According to ancient Christmas custom, a man and a woman who meet under a hanging of mistletoe were obliged to kiss. Some think that this practice may have originated in Scandinavian cultures. Regardless of its origin, the idea of healthy intimate touch is a good one.
My daughter was recently telling a friend about how my mother used to take her to the nursing home with her. She would tell Kristal to hold the hands of the older people who she didn't even know just because "they are lonely". This made a lasting impression on Kristal and to this day she has a special affinity with seniors.
Most people enjoy a hug from someone who is dear to them. A pat on the back from a respected employer is appreciated. Many value the companionship that a pet provides and bond with it by stroking its fur. Touching the head of a child can be a demonstration of affection for the little one.
A handshake not only symbolizes commitment to an agreement but also is an accepted way of greeting another person.
Yes, there are many intimate forms of touch that can draw people together in a healthy way but one of the most powerful is to touch the heart of someone through their emotions.
This Christmas we all have the opportunity to touch the lives of people who we don't know. This might be done when you join a group of carolers or participate in a concert. Perhaps you will help to serve at a banquet prepared for those who would otherwise be alone for the holidays. You might prepare a bag of groceries for the Food Bank or write a cheque for a charity.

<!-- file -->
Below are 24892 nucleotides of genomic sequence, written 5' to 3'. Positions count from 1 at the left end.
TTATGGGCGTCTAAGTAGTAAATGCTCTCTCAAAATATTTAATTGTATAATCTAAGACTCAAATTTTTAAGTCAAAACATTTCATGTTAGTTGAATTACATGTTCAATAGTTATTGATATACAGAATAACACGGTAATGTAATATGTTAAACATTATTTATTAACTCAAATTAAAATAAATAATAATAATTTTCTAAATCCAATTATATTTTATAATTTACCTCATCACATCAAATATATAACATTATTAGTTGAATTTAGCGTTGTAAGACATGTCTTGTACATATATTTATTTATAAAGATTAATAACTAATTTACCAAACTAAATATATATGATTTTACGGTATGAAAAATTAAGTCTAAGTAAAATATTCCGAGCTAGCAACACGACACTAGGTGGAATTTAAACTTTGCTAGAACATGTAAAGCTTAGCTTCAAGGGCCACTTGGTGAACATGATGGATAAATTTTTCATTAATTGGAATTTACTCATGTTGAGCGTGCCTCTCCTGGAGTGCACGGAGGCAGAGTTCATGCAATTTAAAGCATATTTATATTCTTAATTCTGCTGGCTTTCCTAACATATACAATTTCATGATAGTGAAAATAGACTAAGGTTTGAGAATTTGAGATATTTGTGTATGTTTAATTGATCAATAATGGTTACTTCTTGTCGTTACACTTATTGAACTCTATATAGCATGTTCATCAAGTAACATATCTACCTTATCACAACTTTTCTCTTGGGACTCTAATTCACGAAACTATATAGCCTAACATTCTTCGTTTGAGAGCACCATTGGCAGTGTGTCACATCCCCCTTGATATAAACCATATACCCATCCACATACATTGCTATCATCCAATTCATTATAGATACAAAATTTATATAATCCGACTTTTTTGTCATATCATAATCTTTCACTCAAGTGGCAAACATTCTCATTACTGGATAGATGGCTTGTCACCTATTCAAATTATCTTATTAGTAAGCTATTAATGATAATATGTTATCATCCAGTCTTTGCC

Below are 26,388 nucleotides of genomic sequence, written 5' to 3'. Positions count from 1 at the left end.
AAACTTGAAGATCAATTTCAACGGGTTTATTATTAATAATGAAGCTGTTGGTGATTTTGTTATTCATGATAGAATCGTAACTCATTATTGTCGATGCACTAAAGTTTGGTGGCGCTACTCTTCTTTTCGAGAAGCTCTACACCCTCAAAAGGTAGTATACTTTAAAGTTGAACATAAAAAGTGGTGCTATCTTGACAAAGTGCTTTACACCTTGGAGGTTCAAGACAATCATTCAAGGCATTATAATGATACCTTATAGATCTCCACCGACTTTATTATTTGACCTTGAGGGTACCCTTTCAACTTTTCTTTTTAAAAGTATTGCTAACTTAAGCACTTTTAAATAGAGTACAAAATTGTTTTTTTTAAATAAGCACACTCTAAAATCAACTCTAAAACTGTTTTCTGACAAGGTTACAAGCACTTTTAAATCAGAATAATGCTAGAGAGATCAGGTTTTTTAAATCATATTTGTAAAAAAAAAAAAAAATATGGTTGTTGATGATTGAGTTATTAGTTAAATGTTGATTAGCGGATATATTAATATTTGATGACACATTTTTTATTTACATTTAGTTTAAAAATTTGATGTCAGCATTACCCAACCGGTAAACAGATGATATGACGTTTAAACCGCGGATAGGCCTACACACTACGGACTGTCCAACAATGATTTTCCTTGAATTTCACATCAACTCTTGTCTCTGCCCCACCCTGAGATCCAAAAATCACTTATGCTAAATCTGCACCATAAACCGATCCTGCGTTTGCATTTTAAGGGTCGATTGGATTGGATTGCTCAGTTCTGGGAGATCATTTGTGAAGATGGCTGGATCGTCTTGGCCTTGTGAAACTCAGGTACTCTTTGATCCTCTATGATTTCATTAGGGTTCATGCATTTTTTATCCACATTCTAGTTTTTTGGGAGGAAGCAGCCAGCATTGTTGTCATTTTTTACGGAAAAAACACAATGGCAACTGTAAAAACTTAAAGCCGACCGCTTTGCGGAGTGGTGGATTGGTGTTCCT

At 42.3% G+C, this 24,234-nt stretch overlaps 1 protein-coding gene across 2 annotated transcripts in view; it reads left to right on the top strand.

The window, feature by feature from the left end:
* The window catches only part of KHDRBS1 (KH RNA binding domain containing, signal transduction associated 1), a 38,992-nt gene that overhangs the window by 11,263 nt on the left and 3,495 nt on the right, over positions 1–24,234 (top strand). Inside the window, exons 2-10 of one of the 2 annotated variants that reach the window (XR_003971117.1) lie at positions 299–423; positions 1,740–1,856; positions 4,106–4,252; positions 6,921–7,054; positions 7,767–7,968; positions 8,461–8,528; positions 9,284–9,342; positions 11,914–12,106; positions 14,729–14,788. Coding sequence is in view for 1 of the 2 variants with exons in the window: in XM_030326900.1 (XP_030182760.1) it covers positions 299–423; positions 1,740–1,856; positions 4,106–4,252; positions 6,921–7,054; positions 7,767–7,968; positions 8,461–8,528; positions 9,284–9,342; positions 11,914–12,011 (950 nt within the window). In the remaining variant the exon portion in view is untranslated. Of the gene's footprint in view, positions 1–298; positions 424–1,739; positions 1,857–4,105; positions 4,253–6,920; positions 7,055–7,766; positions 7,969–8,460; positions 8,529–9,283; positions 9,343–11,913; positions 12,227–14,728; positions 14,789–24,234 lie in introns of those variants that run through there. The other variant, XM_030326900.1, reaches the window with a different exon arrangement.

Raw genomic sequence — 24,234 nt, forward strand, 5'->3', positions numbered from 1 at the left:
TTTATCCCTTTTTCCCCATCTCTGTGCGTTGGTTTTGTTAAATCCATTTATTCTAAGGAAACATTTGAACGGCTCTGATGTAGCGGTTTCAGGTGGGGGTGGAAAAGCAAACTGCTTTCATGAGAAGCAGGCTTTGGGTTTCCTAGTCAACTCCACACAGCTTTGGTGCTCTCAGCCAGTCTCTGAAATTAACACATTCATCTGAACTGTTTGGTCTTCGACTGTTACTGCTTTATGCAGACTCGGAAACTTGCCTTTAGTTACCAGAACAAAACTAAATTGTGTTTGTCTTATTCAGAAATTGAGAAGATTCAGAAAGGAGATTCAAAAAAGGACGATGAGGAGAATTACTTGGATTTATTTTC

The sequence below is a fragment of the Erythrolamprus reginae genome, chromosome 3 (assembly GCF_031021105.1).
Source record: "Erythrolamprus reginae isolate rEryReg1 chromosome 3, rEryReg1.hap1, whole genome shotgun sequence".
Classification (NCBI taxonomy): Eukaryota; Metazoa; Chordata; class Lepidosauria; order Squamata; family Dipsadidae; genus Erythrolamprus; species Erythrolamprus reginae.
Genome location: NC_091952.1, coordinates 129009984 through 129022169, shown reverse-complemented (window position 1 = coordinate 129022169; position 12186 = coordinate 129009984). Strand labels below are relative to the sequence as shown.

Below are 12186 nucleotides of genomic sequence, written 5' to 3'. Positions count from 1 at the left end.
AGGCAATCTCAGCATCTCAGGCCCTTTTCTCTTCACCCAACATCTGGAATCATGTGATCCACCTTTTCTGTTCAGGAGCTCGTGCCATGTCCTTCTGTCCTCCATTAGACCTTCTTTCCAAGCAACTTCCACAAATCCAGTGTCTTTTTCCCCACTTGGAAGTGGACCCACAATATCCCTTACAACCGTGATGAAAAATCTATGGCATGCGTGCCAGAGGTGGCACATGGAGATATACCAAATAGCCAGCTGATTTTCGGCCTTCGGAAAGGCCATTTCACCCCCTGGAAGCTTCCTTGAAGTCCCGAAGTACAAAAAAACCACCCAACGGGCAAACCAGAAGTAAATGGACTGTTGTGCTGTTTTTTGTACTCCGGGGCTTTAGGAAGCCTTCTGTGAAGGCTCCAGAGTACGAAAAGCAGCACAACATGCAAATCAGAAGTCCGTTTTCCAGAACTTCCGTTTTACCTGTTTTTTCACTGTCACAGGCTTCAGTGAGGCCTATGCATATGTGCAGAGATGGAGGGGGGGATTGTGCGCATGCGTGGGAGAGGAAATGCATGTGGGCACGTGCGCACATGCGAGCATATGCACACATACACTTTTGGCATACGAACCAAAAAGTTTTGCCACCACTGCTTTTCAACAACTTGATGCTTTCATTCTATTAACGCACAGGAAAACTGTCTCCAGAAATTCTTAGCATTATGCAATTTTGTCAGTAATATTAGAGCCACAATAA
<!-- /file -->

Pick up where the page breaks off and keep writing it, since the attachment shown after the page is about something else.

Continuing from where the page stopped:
Maybe you will read the Christmas Story to a grandchild or mend a broken relationship with words of acceptance. Perhaps you will pray with someone who is ill or plow the driveway for a neighbour. You might send flowers to a friend, care for a pet while its owner goes to visit family or hang lights for the community to enjoy.
Even if you think that you have absolutely nothing to give - no problem. Just put on your broadest smile and offer everyone you meet a warm "Merry Christmas" greeting.
I remember the first time that my family purchased an artificial Christmas tree. The only one left for sale was the one that was on display in the store window. After the sales person took it apart branch by branch, it was packed into a large box. As my father wrapped his arms around it and wrestled with it into street his foot caught a patch of ice. The box flew open and branches were strewn all over the sidewalk. As he lay there on the ice surrounded by parts of the tree, a lady passed him and cheerfully called out "Merry Christmas, sir". Decades later, we still laugh about how the Christmas spirit changed that frustrating situation into one that brought a smile to dad's face.
You see, Christmas is about giving but it is also about being open to the possibilities that the season offers you - even if you feel that you are lying on the ice with everything scattered about you.
During the days that lie ahead, my hope is that you will allow a baby to touch your life and make a difference in your future. I'm talking about the one who Christmas is named after - the baby Christ.
Merry Christmas, everyone!